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Slen. Ay, you spake in Latia then too; but Slen. I hope, sir,-I will do, as it shall be* tis no matter: I'll ne'er be drunk whilst I come one that would do reason.

live again, but in honest, civil, godly company, Eva. Nay, Got's lords and his ladies, you

for this trick: if I be drunk, I'll be drunk must speak possitable, if you can carry her ut with those that have the fear of God, and not your desires towards her. with drunken knaves.

Shul. That you must: Will you, upon good Era. So Got ’udge me, that is a virtuous dowry, marry her? mind.

Slen. I will do a greater thing than that, Fal. You hear all these matters denied, gen- upon your request, cousin, in any reason. tlemen; you hear it.

Shal. Nay, conceive me, conceive me, sweet

coz; what I do, is to pleasure you, coz: Can Enter Mistress Anne PAGE, with wine ;

you love the maid? Mistress Ford and Mistress Page foi- Slen. I will marry her, sir, at your request;

but if there be no great love in the beginning, Page. Nay, daughter, carry the wine in; yet heaven may decrease it upon better acwe'll drink within.

[Exit ANNE PAGE. quaintance, when we are married, and have Slen. O heaven! this is mistress Anne Page. more occasion to know one another: I hope, Page. How now, mistress Ford ?

upon familiarity will grow more contempt : Pal

. Mistress Ford, by my troth, you are but if you say, marry her, I will marry her, very well met: by your leave, good mistress. that I am freely dissolved, and dissolutely.

(kissing her.

Eva. It is a fery discretion answer; saye, Page.Wife, bid these gentlemen welcome:- the faul is in the 'ort dissolutely: the 'ort is, Come, we have a hot venison pasty to dinner; according to our meaning, resolutely ;-his come, gentlemen, I hope we shall drink down meaning is good. al unkindness.

Shal. Ay, I think my consin meant well. (Exeunt all but SHAL. SLEND. and Evans. Slen. Ay, or else I would I might be hanged,

Slen. I had rather than forty shillings I had la. my book of songs and sonnets here:

Re-enter ANNE PAGE.
Enter SIMPLE.

Shol. Here comes fsir mistress Anne :1.4 How now, Simple! where have you been? I Would I were young, for yonr sake, mistress

must wait on myself, must I? You have not Anne ! * The Book of Riddles about you, have you?

Anne. The dinner is on the table; my faSim. Book of Riddles! why, did you not ther desires your worships' company. bi Send it to Alice Shortcake upon Allhallowmas Shal. I will wait on him, fair mistress Anne. last, a fortnight afore Michaelmas ?

Eva. Od's plessed will! I will not be ab. Shal. Come, coz; come, coz;. we stay for sence at the grace. you. Aword with you, coz; marry, this, coz;

(Exeunt Shallow and Sir H. Evans. There is

, as 'twere, a tender, a kind of tender, Anne. Will't please your worship to come made afar off by sir Hugh here;-Do you un in, sir?

Slen. No, I thank you, forsooth, heartily; Slen. Ay, sir, yon shall find me reasonable; I am very well. page if it be so, I shali do that that is reason. Anne. The dinner attends you, sir. Shal. Nay, but understand me.

Slen. I am not a-hungry, I thank you, forSlen. So I do, sir.

sooth : Go, sirrah, for all you are my man, go, Eta. Give ear to his motions, master Slen- wait upon my cousin Shallow: [Exit SIMPLR. der: I will description the matter to you, if A justice of peace sometime may be beholden you be capacity of it:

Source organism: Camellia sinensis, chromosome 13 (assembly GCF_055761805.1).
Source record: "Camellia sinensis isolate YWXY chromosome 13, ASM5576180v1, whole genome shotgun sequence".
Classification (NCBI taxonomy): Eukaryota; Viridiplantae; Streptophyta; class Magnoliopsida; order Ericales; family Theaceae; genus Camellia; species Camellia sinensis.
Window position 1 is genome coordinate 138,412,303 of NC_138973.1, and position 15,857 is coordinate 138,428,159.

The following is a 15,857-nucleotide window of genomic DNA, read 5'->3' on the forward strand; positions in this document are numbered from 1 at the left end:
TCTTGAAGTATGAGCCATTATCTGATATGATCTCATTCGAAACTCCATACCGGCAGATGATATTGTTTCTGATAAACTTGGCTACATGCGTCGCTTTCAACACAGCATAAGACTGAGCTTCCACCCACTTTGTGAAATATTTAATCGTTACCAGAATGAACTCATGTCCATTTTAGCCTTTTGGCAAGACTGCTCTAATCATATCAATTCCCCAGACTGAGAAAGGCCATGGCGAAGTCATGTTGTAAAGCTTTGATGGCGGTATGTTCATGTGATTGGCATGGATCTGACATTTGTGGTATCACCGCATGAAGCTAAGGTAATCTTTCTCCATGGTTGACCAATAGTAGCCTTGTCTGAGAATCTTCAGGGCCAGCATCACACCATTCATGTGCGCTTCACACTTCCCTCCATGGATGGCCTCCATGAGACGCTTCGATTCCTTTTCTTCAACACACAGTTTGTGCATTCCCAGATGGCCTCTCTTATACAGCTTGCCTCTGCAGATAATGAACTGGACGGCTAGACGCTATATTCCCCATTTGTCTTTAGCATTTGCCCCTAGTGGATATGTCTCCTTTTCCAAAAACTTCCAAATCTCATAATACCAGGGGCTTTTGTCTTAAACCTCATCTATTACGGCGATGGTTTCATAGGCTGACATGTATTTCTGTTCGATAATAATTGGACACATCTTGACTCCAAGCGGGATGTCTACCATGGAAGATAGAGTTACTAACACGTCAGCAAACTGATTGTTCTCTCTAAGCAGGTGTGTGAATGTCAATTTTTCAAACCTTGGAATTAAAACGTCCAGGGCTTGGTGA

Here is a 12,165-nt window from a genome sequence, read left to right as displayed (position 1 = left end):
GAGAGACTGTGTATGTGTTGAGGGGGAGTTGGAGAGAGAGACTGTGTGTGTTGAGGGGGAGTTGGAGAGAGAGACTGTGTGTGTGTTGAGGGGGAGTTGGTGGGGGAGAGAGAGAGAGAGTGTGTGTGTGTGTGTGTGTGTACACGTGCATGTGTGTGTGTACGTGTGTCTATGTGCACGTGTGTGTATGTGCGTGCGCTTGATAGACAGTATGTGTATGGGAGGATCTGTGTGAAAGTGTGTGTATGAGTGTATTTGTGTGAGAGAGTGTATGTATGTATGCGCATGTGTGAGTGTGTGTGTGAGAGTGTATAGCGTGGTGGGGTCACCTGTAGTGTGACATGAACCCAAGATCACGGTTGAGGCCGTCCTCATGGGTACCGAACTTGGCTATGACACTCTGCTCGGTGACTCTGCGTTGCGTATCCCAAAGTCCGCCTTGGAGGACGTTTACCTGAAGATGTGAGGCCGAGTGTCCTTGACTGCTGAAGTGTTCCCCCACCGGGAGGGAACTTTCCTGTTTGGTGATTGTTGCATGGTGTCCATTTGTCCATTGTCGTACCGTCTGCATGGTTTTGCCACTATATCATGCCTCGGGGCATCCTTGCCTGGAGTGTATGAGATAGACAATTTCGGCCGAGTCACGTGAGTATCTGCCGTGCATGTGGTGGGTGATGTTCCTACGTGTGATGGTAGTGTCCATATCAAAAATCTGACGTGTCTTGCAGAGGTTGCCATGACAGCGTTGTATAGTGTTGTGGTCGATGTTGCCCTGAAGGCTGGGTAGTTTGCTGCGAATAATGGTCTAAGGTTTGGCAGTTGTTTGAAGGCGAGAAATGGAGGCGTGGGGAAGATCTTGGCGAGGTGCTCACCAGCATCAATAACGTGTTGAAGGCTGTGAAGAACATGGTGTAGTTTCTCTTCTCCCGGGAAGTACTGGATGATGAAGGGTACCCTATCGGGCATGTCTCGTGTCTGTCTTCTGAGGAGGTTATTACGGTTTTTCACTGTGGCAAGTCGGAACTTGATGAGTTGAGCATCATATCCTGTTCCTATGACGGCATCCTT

to his friend for a man :- I keep but three men Slen. Nay, I will do as my cousin Shallow and a boy yet, till my mother be dead : But Hays: I pray you, pardon me; hi's a justice what though? yet I live like a poor gentleman peace in his country, simple though I stand born.

Anne. I may not go in without your worEva. Bat this is not the question; the ques- ship: they will not sit, till yon come. too is concerning your marriage.

Šten. I'faith, I'll eat nothing; I thank you Shal. Ay, there's the point, sir.

as much as though I did. Eva. Marry, is it; the very point of it; to Anne. I pray you, sir, walk in. mistress Anne Page.

Slen. I had rather walk liere, I thank you : Slen. Why, if it be so, I will marry her, I bruised my shin the other day with playing pon any reasonable demands.

at sword and dagger with a master of fence, Eva. But can you affection the’oman? Let three veneyst for a dish of stewed pranes; ".command to know that of your mouth, or and, by my troth, I cannot abide the smell of your lips; for divers philosophers hold, that hot meat since. Why do your dogs bark so 3 the lips is parcel of the mouth ;—Therefore, be there bears i' the town? precisely, can you carry your good will to the Anne. I think there are, sir; I heard them

talked of. Shal. Cousin Abraham Slender, can you Slen. I love the sport well; but I shall as

soon quarrel at it as any man in England; • An intended blunder.

+ Three set-to's, bouts, or hits.

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You are afraid if you see the bear loose, are Ful. Bardolph, follow him; a tapster is an inte

good trade: Anold cloak makes a new jerkin; keyp Anne. Ay, indeed, sir.

å withered serving-man, a fresh tapster: Go; tem Slen. That's meat and drink to me, now: I adieu. have seen Sackerson * loose, twenty times; Bard. It is a life that I have desired; I will slå Parol and have taken him by the chain; but, I war- thrive. rant you, the women have so cried and shriek'd Pist. O base Gongarian wight! wilt thou: at it, that it pass’dt:- but women, indeed, the spigot wield ? cannot abide 'em; they are very il-favoured Nym. He was gotten in drink: Is not the de; 1 vi rough things.

humour conceited ? His mind is not heroic. Re-enter Page.

and there's the humour of it. Page. Come, gentle master Slender, come; Fal. I am glad I am so acqnit of this tinders we stay for you.

box; his thefts were too open: his filching was Slen. I'll eat nothing; I thank you, sir. like an unskilful singer, ne kept not time. Page. By cock and pye, you shall not choose, Nym. The good humour is, to steal at a mi sir : come, come.

nute's rest. Slen. Nay, pray you, lead the way.

Pist. Convey, the wise it call: Steal! foh Page. Come on, sir.